As rational, educated women, we know in our heads that when it comes to the often outlandish promises skincare companies make, applying a so-called wrinkle cure will not actually erase lines from our face. As people bombarded with airbrushed images of perfect, supernaturally youthful skin and famous idols who fight each skin fold with a double dose of Botox, it’s safe to say that we’re warily interested in aging and the lack thereof. And when it comes to beauty products in general, is it really so crazy to ask for something that does what it promises? According to a Daily Mail report, we may be getting closer to true product efficacy and real, not just promised, miracles in a jar. Keep reading »
When someone tells you that you’re not fat, it can be hard to believe them when you’re staring in the mirror. Don’t they see that jiggly mess there? Maybe you have some nice friends. But you might also be distorting what you see. Body dysmorphic disorder affects one in every 100 women in the U.K., reports the Daily Mail. In a story about self image, the paper worked with two women with body dysmorphia to digitally alter their photographs to match up exactly with their own perceptions (larger image after the jump). What you get is pretty terrifying, and hopefully less extreme than your own self-image. Keep reading »
I used to enjoy reading about Amy Winehouse’s antics. But over the months, it’s become too sad to file under enjoyment. The Daily Mail sent a reporter to St. Lucia to find out what Crazy Amy, as the locals call her, has been up to. And it’s awfully gloomy. Keep reading »
Rain in the summer is a bummer. Wearing hot, sticky rain boots in the summer is a double bummer. That’s no longer the case with fashion invention #954 that you do not need, yet intrigues anyway: Shuellas, rubber rainboots for your shoes! The waterproof plastic booties wrap around nearly any type of footwear—heels, sandals, wedges—to protect from rain and puddles. With pink material and triple Velcro closures, the Shuellas have a bit of a futuristic ’80s vibe. The fashion girls over at the U.K’s Daily Mail were brave enough to give the invention a try, but noted, “Wearing them felt like stepping into the rubber booties of an elf,” while enduring the “laughter of passers-by ringing in our ears.” You never know when bad weather is going to strike and ruin your favorite heels…which would surely rain on your parade. [Daily Mail]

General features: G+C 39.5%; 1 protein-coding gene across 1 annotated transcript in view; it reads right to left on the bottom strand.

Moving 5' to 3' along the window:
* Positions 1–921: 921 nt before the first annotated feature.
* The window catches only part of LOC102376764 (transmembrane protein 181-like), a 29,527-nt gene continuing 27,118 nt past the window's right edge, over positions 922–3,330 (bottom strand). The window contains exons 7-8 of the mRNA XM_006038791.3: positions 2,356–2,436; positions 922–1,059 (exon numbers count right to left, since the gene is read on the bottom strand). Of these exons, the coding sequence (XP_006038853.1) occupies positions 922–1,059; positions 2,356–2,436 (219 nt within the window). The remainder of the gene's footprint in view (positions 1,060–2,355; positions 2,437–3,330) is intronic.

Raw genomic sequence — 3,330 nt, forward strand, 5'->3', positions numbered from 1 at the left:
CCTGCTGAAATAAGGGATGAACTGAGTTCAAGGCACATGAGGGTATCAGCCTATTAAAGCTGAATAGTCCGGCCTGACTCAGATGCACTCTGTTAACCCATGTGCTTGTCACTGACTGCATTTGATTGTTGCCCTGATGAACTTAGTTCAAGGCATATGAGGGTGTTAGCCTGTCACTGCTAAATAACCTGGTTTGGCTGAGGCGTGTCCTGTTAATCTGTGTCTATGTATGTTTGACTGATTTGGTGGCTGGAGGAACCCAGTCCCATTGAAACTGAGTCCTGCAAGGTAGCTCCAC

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Some female bloggers call the U.K. paper the Daily Mail the “Daily Fail” because the paper likes nothing more than to bait its readers, especially on its women’s interest “Femail” section. It’s the go-to source for incendiary articles about how bosses should distrust women who don’t have children and you can’t have a family and a career. Nope, we weren’t making those up.
But nevertheless, the paper is fascinating to us—especially a recent article about what it is supposedly like to be a French wife. We romanticized about the sexy accents, and yummy facial hair, but zut alors!, it sounds a bit like being the captive of a very demanding tyrant.
Read on for more tips from French wives… [Daily Mail] Keep reading »